Life Below Water: Sustainable fisheries and gender equality

Life Below Water: Sustainable fisheries and gender equality

By | 2020-03-05T11:41:55-05:00 March 8th, 2020|News & Views, Policy & Compliance, VMS transparency|

Ghanaian woman works on a fish market in Ghana. Anton_Ivanov / Shutterstock.com

In West Africa, fishing, fish processing and fish selling are all part of life for many women. Roughly 6.7 million people directly depend on fisheries in the region, which have a landed value of 3.5 billion USD per year. Across West Africa, women form the majority of fish processors and make up a significant number of fish buyers and traders meaning that the industry has historically provided their financial and food security. But this security is under threat from large scale, commercial fishing operations by foreign-flagged fishing vessels and can only be protected through sustainable development of these fisheries. Responsible and sustainable fishing can also lead to better conditions for women in supporting the stabilization or even the growth of fish stocks near the coast, areas that are more easily accessed by women.

The United Nations Sustainable Development Goals (UN SDGs) were developed to address challenges such as this; SDG 1 – No Poverty; 2 – Zero Hunger; 5 – Gender Equality; 8 – Decent Work and Growth and 14 – Life Below Water all aim to ensure food and financial security for communities around the world. In this blog, we speak with Mrs. Emma Metieh-Glassco, Director General of Liberia’s National Fisheries & Aquaculture Authority, and the first woman to hold this position, to discuss the SDGs, sustainable fisheries and gender equality. 

Mrs. Emma Metieh-Glassco, Director General of Liberia’s National Fisheries & Aquaculture Authority, and the first woman to hold this position

What attracted you to working in the fisheries sector?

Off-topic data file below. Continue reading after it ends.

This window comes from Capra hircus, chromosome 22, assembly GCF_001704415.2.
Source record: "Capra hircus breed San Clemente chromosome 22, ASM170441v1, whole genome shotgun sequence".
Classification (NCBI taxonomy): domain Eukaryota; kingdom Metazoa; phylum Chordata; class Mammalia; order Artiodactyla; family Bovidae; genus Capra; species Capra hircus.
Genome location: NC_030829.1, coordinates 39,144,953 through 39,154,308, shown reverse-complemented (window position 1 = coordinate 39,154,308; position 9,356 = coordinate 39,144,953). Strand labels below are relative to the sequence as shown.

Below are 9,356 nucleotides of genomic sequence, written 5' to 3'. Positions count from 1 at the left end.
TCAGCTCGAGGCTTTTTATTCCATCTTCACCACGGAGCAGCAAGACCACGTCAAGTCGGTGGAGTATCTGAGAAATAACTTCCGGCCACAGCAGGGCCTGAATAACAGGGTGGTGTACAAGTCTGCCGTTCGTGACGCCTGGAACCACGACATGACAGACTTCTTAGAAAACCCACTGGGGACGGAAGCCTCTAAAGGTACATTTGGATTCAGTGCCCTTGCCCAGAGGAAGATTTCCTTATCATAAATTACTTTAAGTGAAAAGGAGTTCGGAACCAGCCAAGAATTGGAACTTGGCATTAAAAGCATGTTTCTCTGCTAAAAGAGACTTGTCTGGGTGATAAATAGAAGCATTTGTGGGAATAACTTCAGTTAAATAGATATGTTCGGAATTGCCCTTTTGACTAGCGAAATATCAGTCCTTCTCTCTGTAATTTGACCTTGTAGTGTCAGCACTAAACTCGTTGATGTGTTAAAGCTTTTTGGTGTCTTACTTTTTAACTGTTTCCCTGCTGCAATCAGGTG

I developed passion for the fisheries sector when I was given an opportunity to serve as a Fisheries Monitoring Consultant to a World Bank Regional Fisheries Project in 2012.

While participating in joint Sea and Aerial Patrol conducted by Fisheries and Coast Guard of Liberia, I conducted daily monitoring and reporting through satellite software vessel monitoring system of fishing vessels operating in Liberia’s territorial waters as well as obtaining detailed information on suspected Illegal Unreported Unregulated (IUU) fishing activities for prosecution.

This experience indeed built my enthusiasm and anxiety to pursue an MSC at the World Maritime University in Malmo, Sweden, with specialization in Ocean Sustainability Governance and Management.

It was from this backdrop that I became more attracted to the Fisheries Sector, which is perceived to be a male-dominated sector.

Being a woman, I am proud to have the opportunity to serve at the highest managerial and administrative level, thus presenting the perfect opportunity to increase the visibility of women who have been marginalized within the sector.

I believe this is an opportunity to make a change and we will exert all efforts to have a significant impact. My passion to act is based on a combination of things I witnessed as a child growing up in a society where nothing was taken for granted. My parents instilled in me the discipline of hard work. This is the motivation pushing me to make the sector a viable alternative for economic growth and development.

Fishing activity in the Gulf of Guinea in the Global Fishing Watch map. globalfishingwatch.org/map



How has the role of women in fisheries changed in Liberia since you have been working in the sector?

When I took up this role as the Director General of the National Fisheries and Aquaculture Authority in Liberia, it was a major step in shifting the role of women in fisheries, especially at the highest managerial and administrative level. It was a change to the status quo of the male dominated sector. In Liberia, fisheries has always been dominated by men, especially going to sea, while women are left to do the processing, preservation, sales, marketing and distribution including making and mending baskets as a traditional practice. However, we have made some interventions, for example, for the first time since the 1980s, we conducted a seaman training and a woman participated and was certificated to become a professional seafarer. It is a step forward.